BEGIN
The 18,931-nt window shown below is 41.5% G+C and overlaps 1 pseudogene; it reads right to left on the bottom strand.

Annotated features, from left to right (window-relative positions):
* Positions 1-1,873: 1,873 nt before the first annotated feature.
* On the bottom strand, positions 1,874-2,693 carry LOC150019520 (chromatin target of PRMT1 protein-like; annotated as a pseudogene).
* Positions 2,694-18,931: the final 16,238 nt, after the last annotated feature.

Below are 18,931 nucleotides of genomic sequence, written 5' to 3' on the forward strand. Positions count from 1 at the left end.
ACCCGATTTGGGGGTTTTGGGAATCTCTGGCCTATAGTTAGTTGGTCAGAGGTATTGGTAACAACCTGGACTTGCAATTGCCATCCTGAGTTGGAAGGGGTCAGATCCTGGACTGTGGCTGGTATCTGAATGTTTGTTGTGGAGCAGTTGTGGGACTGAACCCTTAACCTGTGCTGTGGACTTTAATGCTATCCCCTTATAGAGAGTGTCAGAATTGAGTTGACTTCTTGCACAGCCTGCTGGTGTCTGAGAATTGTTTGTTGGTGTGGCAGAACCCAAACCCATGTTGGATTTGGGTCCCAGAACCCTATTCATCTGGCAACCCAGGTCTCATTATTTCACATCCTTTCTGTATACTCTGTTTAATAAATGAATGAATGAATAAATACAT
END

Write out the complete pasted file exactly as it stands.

The 18,931-nt window shown below is 41.5% G+C and overlaps 1 pseudogene; it reads right to left on the bottom strand.

Annotated features, from left to right (window-relative positions):
* Positions 1-1,873: 1,873 nt before the first annotated feature.
* On the bottom strand, positions 1,874-2,693 carry LOC150019520 (chromatin target of PRMT1 protein-like; annotated as a pseudogene).
* Positions 2,694-18,931: the final 16,238 nt, after the last annotated feature.

Below are 18,931 nucleotides of genomic sequence, written 5' to 3' on the forward strand. Positions count from 1 at the left end.
ACCCGATTTGGGGGTTTTGGGAATCTCTGGCCTATAGTTAGTTGGTCAGAGGTATTGGTAACAACCTGGACTTGCAATTGCCATCCTGAGTTGGAAGGGGTCAGATCCTGGACTGTGGCTGGTATCTGAATGTTTGTTGTGGAGCAGTTGTGGGACTGAACCCTTAACCTGTGCTGTGGACTTTAATGCTATCCCCTTATAGAGAGTGTCAGAATTGAGTTGACTTCTTGCACAGCCTGCTGGTGTCTGAGAATTGTTTGTTGGTGTGGCAGAACCCAAACCCATGTTGGATTTGGGTCCCAGAACCCTATTCATCTGGCAACCCAGGTCTCATTATTTCACATCCTTTCTGTATACTCTGTTTAATAAATGAATGAATGAATAAATACAT